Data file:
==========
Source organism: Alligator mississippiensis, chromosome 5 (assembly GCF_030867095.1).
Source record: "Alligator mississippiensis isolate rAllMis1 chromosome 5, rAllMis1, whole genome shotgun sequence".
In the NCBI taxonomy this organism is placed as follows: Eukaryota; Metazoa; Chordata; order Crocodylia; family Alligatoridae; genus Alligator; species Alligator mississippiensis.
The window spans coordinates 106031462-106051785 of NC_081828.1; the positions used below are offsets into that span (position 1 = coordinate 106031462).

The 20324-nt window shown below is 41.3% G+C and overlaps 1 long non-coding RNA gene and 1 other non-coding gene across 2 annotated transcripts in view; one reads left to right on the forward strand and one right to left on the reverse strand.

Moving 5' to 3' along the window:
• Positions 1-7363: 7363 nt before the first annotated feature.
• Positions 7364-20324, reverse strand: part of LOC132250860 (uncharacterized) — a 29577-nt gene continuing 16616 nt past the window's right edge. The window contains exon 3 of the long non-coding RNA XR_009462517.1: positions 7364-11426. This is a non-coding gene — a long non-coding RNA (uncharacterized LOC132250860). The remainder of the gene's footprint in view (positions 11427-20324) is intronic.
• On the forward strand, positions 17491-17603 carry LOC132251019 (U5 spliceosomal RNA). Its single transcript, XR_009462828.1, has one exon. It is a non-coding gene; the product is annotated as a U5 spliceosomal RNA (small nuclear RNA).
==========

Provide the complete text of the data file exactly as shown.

Source organism: Alligator mississippiensis, chromosome 5 (assembly GCF_030867095.1).
Source record: "Alligator mississippiensis isolate rAllMis1 chromosome 5, rAllMis1, whole genome shotgun sequence".
In the NCBI taxonomy this organism is placed as follows: Eukaryota; Metazoa; Chordata; order Crocodylia; family Alligatoridae; genus Alligator; species Alligator mississippiensis.
The window spans coordinates 106031462-106051785 of NC_081828.1; the positions used below are offsets into that span (position 1 = coordinate 106031462).

The 20324-nt window shown below is 41.3% G+C and overlaps 1 long non-coding RNA gene and 1 other non-coding gene across 2 annotated transcripts in view; one reads left to right on the forward strand and one right to left on the reverse strand.

Moving 5' to 3' along the window:
• Positions 1-7363: 7363 nt before the first annotated feature.
• Positions 7364-20324, reverse strand: part of LOC132250860 (uncharacterized) — a 29577-nt gene continuing 16616 nt past the window's right edge. The window contains exon 3 of the long non-coding RNA XR_009462517.1: positions 7364-11426. This is a non-coding gene — a long non-coding RNA (uncharacterized LOC132250860). The remainder of the gene's footprint in view (positions 11427-20324) is intronic.
• On the forward strand, positions 17491-17603 carry LOC132251019 (U5 spliceosomal RNA). Its single transcript, XR_009462828.1, has one exon. It is a non-coding gene; the product is annotated as a U5 spliceosomal RNA (small nuclear RNA).